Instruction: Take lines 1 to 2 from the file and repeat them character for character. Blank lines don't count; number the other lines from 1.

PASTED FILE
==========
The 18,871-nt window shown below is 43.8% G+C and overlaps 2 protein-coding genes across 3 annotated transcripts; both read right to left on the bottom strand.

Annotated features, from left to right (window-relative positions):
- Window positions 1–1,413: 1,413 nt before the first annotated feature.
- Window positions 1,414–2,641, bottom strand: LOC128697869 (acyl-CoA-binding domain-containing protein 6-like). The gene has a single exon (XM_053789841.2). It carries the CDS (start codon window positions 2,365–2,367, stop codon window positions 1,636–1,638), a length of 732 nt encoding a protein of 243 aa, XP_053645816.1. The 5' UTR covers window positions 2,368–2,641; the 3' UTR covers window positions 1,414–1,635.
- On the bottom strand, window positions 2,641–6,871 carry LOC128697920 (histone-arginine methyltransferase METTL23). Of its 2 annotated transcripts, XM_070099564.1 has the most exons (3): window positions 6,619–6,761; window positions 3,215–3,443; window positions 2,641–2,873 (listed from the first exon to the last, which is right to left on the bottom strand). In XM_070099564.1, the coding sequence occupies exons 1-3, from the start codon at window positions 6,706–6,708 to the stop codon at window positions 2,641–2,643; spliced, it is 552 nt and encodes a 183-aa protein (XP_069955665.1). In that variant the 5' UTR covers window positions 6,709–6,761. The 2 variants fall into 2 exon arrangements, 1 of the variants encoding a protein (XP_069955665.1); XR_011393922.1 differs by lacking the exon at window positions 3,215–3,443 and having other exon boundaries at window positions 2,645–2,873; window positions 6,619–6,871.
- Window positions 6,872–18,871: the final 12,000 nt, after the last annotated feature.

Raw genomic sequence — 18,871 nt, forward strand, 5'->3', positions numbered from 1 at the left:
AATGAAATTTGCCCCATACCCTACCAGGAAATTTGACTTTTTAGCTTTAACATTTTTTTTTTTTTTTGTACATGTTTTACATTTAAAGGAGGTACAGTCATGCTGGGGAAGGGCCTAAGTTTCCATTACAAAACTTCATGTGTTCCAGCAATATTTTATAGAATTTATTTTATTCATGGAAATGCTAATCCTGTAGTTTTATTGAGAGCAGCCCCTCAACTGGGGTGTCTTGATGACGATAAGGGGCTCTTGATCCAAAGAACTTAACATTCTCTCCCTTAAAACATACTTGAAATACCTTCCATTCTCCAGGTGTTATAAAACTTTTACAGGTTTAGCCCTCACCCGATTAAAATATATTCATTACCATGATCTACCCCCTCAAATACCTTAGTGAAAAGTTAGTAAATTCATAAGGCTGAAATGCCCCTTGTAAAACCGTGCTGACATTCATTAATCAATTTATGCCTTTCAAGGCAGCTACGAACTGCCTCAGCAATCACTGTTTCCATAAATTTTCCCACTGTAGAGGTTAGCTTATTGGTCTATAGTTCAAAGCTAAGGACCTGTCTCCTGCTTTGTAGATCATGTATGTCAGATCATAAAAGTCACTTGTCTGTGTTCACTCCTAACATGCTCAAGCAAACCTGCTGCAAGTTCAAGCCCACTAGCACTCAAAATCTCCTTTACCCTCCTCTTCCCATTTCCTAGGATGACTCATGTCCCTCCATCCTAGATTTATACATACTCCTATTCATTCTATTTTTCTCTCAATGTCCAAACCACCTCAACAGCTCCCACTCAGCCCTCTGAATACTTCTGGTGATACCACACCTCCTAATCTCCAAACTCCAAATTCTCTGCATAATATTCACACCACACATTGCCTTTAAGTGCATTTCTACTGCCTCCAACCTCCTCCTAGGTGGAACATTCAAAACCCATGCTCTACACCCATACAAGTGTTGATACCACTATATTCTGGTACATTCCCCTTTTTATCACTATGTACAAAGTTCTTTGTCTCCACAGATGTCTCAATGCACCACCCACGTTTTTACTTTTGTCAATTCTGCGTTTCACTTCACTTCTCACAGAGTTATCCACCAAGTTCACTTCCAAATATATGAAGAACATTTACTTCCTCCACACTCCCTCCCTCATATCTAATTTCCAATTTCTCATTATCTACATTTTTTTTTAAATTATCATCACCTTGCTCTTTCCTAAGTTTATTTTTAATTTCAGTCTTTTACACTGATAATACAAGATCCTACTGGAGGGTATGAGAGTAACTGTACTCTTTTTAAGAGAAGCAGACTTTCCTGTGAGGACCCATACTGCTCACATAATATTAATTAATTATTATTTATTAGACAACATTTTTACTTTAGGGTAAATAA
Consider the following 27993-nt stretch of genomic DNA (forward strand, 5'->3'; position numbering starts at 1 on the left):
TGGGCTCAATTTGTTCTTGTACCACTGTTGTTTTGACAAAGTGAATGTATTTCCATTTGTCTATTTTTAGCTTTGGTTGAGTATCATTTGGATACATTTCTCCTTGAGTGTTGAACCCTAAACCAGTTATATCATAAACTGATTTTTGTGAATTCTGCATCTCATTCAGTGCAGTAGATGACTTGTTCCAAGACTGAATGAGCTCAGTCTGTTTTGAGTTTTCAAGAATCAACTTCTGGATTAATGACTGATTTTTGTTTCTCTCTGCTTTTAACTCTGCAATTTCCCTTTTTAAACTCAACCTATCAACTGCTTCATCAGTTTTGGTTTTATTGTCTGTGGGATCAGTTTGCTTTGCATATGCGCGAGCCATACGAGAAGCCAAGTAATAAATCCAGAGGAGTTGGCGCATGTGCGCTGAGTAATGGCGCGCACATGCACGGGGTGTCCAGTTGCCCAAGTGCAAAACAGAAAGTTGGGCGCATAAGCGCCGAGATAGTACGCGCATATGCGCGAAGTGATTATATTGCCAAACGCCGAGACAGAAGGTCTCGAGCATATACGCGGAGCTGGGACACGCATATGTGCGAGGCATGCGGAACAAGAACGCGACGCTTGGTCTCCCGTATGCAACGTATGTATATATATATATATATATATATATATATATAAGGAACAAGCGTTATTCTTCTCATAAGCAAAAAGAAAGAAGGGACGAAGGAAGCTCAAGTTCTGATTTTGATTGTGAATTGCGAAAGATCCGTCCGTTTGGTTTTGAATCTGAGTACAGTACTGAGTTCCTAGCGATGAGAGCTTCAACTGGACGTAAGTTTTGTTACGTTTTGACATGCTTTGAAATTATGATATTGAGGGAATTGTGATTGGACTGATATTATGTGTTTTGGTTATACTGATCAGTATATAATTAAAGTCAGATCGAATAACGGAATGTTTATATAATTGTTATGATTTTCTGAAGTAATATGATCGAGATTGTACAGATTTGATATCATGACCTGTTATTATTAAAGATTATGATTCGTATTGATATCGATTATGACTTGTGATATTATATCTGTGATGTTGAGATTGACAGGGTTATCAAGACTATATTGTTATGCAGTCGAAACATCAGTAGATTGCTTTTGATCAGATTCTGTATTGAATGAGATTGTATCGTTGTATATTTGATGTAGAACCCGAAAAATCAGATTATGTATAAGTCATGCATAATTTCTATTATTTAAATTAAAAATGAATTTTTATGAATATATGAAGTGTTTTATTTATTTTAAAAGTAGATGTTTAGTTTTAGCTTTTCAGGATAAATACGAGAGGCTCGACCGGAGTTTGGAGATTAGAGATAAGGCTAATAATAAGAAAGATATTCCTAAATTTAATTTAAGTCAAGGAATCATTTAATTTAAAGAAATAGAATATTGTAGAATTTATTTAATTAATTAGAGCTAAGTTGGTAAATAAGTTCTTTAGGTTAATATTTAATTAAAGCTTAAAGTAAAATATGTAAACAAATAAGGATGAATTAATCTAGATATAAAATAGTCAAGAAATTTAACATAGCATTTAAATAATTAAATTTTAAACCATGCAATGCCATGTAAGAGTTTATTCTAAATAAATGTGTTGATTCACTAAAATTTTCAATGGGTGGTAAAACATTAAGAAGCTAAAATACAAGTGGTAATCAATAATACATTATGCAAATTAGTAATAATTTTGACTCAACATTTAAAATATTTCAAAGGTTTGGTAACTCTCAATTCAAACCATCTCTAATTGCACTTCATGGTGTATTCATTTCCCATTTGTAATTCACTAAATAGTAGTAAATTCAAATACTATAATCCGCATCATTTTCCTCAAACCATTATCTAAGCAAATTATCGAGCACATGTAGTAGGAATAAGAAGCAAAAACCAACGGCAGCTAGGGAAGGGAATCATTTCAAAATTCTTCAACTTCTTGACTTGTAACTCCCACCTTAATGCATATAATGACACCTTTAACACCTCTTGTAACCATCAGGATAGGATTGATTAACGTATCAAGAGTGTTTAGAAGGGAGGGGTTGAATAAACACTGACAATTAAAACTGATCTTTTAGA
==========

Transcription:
The 18,871-nt window shown below is 43.8% G+C and overlaps 2 protein-coding genes across 3 annotated transcripts; both read right to left on the bottom strand.

Annotated features, from left to right (window-relative positions):